Ancestors of the Texas Family

The Rev. John Maverick arrived in New England 30 May 1630, nine and one-half years after the arrival of the Mayflower. His oldest son, Samuel, had preceded him to the New World by six years, having arrived in 1624 with the first contingent of men from Dorsetshire, England. The Rev. John Maverick, first generation of Maverick in the New World, we shall call John. He was a Puritan Teacher and the father of eight children, most of whom migrated to America.

JOHN MAVERICK (sometimes spelled Mavericke or Mavracke) was baptized at Awlescomb, Devonshire, England 28 December 1578. He was the son of the Rev. Peter Maverick, Vicar of Awlescomb, and of Dorthie Tucke Maverick, whom we shall consider the fountain-head of the Mavericks of America. John received his B.A. and Master degrees at Exeter College, Oxford. On 28 Oct. 1600 he married Mary Gye. From 1615 to 1629 he was Rector of Beaworthy, Devonshire. He was chosen a Teacher in the Puritan Church, and shortly thereafter sailed for New England. In Massachusetts he took the Oath of Freeman in May 1631. He died at the home of his son Samuel on Noddles Island.

"3 Feb. 1636, Mr. John Maverick, Teacher of the Church of Dorchester, died, being nearly 60 years of age. He was a man of very humble spirit, and faithful in furthering the work of the Lord, both in the churches and civil state." (John Winthrop). The eight children of Rev. John and Mary Gye Maverick were:

Samuel, born about 1602 in Devonshire, England.

Ellias, born in England about 1604. Came to New England in 1630. He married Anne Harris. Their 5 sons lived in Massachusetts. He died in 1680.

Aaron, baptized at Huish, County Devon, England 6 March 1608. He probably died young.

Mary, baptized 6 January 1610 at South Huish, England. About 1635 she married Rev. James Parker of Dorchester, Mass. (He died in Barbados in 1652.)

Moses, known as "Moses Maverick of Marblehead" (Mass.), baptized in Huish, England 3 Nov. 1611. Came to New England about 1630. He married Remember Sara Allerton who had come over in the Mayflower. They had 7 children (Mayflower descendants), and he had four more children after the death of his first wife, and his marriage to Eunice Roberts in 1656.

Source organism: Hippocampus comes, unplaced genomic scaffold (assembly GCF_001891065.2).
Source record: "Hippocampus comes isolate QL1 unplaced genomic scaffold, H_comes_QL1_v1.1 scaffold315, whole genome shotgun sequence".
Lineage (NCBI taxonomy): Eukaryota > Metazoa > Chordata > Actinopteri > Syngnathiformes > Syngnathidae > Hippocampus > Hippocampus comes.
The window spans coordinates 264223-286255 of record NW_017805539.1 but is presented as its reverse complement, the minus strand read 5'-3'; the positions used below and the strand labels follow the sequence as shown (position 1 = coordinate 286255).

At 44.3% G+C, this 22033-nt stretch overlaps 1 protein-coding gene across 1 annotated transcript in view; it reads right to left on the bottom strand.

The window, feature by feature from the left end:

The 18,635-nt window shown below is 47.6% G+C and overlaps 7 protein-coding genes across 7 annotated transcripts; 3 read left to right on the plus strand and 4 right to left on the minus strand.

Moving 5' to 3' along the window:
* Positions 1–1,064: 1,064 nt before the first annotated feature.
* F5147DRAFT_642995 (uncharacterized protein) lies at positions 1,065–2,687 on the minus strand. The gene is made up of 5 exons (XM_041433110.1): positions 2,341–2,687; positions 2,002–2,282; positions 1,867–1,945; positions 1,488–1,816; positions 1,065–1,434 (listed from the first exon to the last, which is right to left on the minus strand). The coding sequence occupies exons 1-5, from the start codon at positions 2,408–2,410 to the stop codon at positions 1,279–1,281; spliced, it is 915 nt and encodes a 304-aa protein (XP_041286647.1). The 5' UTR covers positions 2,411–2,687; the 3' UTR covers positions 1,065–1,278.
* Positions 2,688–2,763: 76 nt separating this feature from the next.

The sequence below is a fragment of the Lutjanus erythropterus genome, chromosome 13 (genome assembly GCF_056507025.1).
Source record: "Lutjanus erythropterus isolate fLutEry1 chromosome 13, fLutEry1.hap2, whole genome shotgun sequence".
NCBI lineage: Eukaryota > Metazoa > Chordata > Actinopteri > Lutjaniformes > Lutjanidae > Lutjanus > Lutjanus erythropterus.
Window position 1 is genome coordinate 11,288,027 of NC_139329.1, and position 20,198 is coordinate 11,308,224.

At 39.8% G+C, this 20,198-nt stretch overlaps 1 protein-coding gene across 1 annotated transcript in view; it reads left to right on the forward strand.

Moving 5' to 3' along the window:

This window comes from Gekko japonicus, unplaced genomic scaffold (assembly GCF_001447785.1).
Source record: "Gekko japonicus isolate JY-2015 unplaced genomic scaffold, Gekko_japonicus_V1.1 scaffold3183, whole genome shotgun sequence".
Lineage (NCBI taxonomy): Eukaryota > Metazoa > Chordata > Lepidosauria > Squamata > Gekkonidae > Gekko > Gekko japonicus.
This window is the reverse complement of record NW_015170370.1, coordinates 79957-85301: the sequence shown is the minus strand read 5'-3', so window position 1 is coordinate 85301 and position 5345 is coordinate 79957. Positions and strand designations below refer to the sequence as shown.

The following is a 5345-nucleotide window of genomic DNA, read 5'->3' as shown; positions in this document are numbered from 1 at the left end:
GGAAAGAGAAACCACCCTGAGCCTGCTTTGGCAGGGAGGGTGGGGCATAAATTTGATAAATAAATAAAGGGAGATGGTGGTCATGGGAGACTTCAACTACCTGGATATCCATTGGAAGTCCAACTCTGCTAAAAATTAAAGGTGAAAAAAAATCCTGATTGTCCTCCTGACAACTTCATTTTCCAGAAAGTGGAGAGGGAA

Abigail, baptized in Huish, England 20 March 1614. Came to New England before 1638 and married John Manning of Boston. She died in Boston 25 June 1644.

Antipas, born in England in 1619. Came to New England before 1647. He died 2 July 1678, leaving several children.

John, born in England about 1621. He was later known as "John Maverick of Charleston" (S.C.).

Members of the Maverick family became quite numerous in New England. All of them must have been very proud of their ancestor, the Rev. John and of his oldest son, Samuel, for it seems that every John had a son named John and another named Samuel, and that every Samuel had a son named Samuel and another named John, while those not themselves so fortunately named, had at least one son named John or Samuel. (A Samuel Maverick, killed in the Boston Massacre of 1770, is buried on the Boston Common.) This multiplicity of John Mavericks and Samuel Mavericks makes it very difficult to trace the exact line of descent of the Mavericks of Texas. We shall follow the fortunes of only two of the children of John and Mary Gye Maverick, namely, the oldest, Samuel and the youngest, John.

SAMUEL MAVERICK, first Maverick in the New World, was born about 1602 in Devonshire, England. He arrived in New England in 1624 and settled at Winnissimet (now Chelsea) on the Mystic River.
"Here it was that Samuel Maverick
broke the land and sowed the crop,
Built the barns, and strung the fences
in the little border station,
Tucked away below the foothills where the trails run out and stop."
About Jan. 1629 he married Amias Cole Thompson, widow of his late friend, David Thompson. In 1633 he received a grant of "Noddles Island" (comprising what is now East Boston). In that same year smallpox, "the White Man's Scourge", attacked the native Indians. The wild men were much impressed to find that though their own people forsook them, the English came daily to attend their needs. "Among others" writes Winthrop, "Mr. Maverick of Winissimet is worthy of perpetual remembrance; himself and wife and servants went daily to them, ministered to their necessities, and buried their children". In 1638 John Josselyn wrote of his visit to America:—"July 10 I went ashore to Noddles Island to Mr. Samuel Maverick, the only hospitable man in all the country, giving entertainment to all comers gratis". Samuel was appointed by Charles II as one of a Royal Commission to demand the evacuation of the Dutch New Netherland government from what is now New York. For his success in this undertaking, he was granted "a house on the Broad Way" (now No. 50 Broadway, New York City.) He died about 1679, probably in New York City. Samuel and Amias Cole Thompson Maverick had 3 children, the oldest of which was Nathaniel, named for his great-uncle, Nathaniel Maverick, a lawyer who had remained in England, and was Chief Clerk to the Town Clerk of London.